What to do? This reaction is called denial, accept it. Give your children time and space, but don’t lose sight of them. Get closer, try to hug or touch them gently on the shoulder. Don’t force them to understand the reasons for you leaving.

  • The children might burst with anger and irritation against the leaving or staying parent, the situation, life, society, God. They might ask questions like „Why you?”, „You go to work here every day, why do you still have to go?”, „This is not fair. You cannot do this to me!”. Don’t worry if the child hits you, bites you or breaks things. He/she is angry. Some children might event hurt themselves.

What to do? Accept and understand your children’s emotions and feelings. Be there when they externalize these feelings, even if they do it inappropriately. Tell your children that how they feel matters to you, for instance „It is ok to get upset when you find out that one of your parents will be away for a longer time”. Help them articulate what they are feeling in order to prevent them from hurting themselves.

  • Some children become sad. They start feeling unloved, unwanted, and abandoned. Some don’t know how to live without the parent who is leaving, don’t want anything and are not in the mood for anything.

What to do? Accept and understand your children’s sadness. Tell them that you love them and that distance will not make you love them less. Show them how important they are for you, without stressing that this is the reason for your leaving. Encourage the children to pour out their heart „I can see that you are sad…angry…”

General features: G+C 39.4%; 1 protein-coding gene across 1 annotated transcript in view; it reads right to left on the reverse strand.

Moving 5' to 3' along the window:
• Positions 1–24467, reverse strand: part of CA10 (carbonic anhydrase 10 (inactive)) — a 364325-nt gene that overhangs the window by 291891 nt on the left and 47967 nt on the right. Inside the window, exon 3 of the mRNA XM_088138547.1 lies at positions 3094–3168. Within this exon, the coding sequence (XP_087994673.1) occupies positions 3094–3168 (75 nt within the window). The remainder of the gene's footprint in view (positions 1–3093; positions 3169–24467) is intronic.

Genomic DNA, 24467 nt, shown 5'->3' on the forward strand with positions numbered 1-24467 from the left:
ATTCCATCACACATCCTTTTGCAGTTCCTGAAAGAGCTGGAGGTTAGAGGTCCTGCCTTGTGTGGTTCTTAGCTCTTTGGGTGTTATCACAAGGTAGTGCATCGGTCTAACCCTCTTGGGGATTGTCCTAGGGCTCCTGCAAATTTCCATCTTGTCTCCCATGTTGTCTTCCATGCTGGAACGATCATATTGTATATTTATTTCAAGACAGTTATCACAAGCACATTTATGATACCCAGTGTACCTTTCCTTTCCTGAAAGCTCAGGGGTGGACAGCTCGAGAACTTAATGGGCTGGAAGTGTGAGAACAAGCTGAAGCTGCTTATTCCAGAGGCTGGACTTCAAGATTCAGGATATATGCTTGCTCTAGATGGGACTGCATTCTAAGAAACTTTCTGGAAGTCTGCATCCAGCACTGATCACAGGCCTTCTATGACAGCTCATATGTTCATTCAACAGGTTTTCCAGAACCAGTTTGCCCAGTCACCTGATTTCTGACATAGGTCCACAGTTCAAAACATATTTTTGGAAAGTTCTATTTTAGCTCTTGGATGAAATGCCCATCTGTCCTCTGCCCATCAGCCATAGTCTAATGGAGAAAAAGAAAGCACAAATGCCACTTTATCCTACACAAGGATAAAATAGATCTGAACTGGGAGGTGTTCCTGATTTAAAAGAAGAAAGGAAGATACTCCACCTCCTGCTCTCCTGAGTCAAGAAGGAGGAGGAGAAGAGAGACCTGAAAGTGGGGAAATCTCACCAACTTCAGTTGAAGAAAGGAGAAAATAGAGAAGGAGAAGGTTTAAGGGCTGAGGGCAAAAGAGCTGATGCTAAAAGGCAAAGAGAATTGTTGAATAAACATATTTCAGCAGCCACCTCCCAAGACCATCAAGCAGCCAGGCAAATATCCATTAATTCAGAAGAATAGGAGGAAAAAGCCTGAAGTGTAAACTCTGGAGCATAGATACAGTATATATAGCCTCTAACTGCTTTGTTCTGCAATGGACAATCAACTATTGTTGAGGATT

• Some children are scared and worried, they are afraid: „What shall I do now?”, „How do I cope with…?”, „What if something happens to me?”, „What shall I do with my brothers, how do I handle it?”, „Will mother/father be ok?”, „What if mother/father is not coming back?”, „What if mother/father cannot come back home?”

What to do? Encourage the children to tell what bothers them, their fears, to pour out their heart: „I can see that you are worried”, „I can see that you are scared”. If your children open up and you talk to them about their worries, they will go away. Find together solutions to deal with the problems (specific solutions for specific situations mentioned by the child). Listen carefully and answer all their questions about how they will live without you, how you will handle it abroad.

  • Some children seem to be indifferent to what parents are saying. This could be the child’s normal reaction developed as a result of a cold parent-child relationship. It can also be a defensive or rebellious reaction to hide the real emotions – anger, sadness, fury.